Salary Data for First-line supervisors of security workers

First-Line Supervisors of Security Workers: An Overview of the Job and Paths to Get There

First-line supervisors of security workers are responsible for overseeing the daily operations of security personnel in various organizations, including airports, hospitals, banks, and malls. They play a critical role in ensuring the safety and security of the employees and customers in their workplace. This article will delve into the specifics of the job of a first-line supervisor and provide insight into the education, training, and experience required to achieve this position.

What Does a First-Line Supervisor of Security Workers Do?

A first-line supervisor of security workers has several responsibilities that vary depending on the industry and size of the organization. However, some of the typical duties include:

– Hiring, training, and scheduling security personnel
– Monitoring CCTV cameras and addressing security threats in real-time
– Developing and implementing safety and security procedures
– Investigating incidents and preparing incident reports
– Collaborating with other departments to maintain a secure environment
– Ensuring that security personnel comply with organizational policies and regulations
– Conducting performance evaluations and providing feedback to the security team

To illustrate, here are some examples of first-line supervisors of security workers:

– A security manager at a large hospital overseeing a team of security guards that patrol the premises, guard against theft, and respond to emergency situations.
– An aviation security manager at an airport ensuring that TSA policies are adhered to, maintaining order in the terminals and aboard planes, and coordinating with federal agencies to minimize aviation risks.
– A security director at a financial institution implementing preventative measures such as security cameras, access control systems, and training for employees and customers, as well as handling difficult situations like robbery or fraud.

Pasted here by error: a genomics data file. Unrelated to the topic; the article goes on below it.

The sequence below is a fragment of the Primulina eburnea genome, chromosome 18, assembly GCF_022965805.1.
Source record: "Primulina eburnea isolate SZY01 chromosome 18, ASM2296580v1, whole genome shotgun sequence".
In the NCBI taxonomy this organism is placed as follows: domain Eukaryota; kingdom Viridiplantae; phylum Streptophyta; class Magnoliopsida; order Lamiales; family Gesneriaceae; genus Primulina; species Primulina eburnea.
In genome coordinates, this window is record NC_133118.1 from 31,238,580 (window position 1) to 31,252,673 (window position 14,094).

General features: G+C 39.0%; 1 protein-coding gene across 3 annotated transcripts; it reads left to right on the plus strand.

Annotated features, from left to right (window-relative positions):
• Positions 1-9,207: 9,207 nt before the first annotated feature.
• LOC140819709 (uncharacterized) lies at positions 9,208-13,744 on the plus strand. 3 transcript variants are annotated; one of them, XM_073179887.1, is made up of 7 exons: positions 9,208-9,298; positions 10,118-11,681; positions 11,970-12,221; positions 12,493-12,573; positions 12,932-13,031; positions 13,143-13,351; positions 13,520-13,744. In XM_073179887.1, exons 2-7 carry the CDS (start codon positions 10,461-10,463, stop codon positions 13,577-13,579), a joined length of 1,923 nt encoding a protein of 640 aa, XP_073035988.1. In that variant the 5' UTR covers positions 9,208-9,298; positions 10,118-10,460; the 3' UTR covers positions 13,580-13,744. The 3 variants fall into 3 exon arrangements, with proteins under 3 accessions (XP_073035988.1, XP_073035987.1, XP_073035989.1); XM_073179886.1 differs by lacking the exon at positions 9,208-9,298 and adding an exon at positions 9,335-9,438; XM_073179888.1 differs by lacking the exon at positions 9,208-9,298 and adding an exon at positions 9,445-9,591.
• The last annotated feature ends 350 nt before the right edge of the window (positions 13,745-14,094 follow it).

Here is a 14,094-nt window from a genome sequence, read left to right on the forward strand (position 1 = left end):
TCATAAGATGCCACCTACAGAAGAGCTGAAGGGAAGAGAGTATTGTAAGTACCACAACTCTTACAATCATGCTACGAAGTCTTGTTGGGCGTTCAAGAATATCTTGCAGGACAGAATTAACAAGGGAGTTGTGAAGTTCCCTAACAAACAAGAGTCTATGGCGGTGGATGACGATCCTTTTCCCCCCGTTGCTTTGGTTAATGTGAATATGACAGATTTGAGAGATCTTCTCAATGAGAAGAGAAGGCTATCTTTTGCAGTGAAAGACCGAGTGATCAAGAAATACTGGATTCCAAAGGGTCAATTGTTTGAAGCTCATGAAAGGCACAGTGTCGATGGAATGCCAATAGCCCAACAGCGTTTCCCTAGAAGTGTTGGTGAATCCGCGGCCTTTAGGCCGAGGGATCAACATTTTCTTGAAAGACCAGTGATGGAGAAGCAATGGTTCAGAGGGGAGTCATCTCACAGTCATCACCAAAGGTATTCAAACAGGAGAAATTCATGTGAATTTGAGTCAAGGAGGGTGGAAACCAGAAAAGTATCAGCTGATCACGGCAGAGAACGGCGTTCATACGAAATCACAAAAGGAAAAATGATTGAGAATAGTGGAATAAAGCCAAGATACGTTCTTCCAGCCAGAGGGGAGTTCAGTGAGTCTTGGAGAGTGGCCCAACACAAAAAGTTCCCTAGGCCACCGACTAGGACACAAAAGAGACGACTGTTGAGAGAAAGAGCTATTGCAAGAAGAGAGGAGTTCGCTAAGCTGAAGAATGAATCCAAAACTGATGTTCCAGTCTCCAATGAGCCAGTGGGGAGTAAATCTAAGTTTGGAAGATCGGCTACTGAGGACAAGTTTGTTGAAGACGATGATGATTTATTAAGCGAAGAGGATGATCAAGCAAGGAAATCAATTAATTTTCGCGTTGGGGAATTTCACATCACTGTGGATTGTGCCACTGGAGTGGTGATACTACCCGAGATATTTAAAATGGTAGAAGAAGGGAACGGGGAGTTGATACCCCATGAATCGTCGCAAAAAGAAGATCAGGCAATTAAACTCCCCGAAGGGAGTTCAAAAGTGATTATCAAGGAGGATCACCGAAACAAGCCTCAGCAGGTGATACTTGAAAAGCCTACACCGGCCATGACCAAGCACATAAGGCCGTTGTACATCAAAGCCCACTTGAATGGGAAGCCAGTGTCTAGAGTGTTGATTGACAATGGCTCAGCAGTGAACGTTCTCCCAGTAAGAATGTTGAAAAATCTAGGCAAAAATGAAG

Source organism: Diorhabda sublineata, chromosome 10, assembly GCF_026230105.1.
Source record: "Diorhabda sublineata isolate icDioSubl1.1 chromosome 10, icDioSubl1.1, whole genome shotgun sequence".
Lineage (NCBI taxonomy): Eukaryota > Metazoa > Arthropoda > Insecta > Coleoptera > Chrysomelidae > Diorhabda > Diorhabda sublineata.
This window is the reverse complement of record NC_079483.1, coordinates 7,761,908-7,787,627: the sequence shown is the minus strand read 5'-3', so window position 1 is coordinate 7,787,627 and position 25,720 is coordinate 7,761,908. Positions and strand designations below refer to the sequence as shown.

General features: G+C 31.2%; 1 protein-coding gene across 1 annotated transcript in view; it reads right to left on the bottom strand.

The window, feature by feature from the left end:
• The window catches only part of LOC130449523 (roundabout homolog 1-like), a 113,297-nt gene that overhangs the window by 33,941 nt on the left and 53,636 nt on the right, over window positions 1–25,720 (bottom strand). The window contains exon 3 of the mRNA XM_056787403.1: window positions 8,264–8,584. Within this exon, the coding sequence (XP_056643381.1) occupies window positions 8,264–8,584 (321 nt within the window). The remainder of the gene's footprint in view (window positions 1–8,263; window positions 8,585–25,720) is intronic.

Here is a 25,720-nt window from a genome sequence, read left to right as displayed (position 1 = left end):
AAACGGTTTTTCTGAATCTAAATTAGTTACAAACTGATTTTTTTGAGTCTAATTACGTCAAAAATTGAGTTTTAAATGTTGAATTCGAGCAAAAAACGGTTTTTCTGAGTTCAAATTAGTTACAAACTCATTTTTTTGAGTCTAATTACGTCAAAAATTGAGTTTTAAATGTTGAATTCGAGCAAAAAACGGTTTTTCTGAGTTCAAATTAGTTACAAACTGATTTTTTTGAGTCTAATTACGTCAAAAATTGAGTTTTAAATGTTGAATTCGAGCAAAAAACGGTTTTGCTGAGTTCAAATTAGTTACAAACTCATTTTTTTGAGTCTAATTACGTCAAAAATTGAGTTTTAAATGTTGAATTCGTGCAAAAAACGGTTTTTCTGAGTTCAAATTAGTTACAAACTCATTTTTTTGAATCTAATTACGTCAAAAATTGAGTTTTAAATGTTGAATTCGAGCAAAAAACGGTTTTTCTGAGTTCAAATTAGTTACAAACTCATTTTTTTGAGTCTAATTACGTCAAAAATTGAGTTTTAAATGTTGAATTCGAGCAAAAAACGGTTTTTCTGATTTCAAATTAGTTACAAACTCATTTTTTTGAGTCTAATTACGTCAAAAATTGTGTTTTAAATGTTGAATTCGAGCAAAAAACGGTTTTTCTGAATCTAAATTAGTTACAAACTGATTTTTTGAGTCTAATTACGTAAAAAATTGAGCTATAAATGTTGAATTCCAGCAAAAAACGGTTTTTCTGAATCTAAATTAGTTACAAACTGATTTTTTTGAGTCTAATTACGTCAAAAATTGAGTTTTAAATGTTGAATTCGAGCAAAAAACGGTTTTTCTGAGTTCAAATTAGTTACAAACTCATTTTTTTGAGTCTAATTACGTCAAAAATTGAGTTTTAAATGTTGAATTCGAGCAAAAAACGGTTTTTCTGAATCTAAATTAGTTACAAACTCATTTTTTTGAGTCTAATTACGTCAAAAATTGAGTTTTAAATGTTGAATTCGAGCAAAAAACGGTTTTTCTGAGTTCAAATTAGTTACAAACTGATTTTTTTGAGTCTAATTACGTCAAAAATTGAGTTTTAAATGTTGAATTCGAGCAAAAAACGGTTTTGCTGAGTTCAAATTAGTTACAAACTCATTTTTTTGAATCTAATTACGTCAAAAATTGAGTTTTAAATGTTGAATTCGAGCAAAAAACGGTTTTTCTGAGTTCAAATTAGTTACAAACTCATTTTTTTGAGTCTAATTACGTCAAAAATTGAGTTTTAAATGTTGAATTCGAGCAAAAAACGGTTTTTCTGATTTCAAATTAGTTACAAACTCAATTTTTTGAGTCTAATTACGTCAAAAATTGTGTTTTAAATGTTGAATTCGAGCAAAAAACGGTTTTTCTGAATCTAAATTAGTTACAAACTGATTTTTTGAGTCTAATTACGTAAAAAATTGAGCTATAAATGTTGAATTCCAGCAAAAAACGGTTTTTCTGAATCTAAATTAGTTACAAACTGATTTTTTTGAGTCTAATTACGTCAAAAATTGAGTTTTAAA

Education and Training Requirements

The path to becoming a first-line supervisor of security workers may vary depending on the company or industry. However, it is common to have a high school diploma or equivalent for entry-level positions. An associate’s or bachelor’s degree in criminal justice, business administration, or a related field may be beneficial for advancement in the field and to be competitive.

In addition to formal education, many employers require relevant training and certifications, such as:

– Security Training Programs: These programs provide training in security protocols, communication, report writing, and handling sensitive information. Many states require security guard training and licensing before you can work.
– Project Management Courses: Fundamental project management training can equip a security manager with the skills and knowledge required to handle small to large-scale projects.
Crisis Management or Emergency Response Training: A security manager may have to handle emergency situations, natural disasters and may need specific training.


First-line supervisors of security workers often need several years of experience in security roles. Employers generally prefer candidates with a security, law enforcement or military background.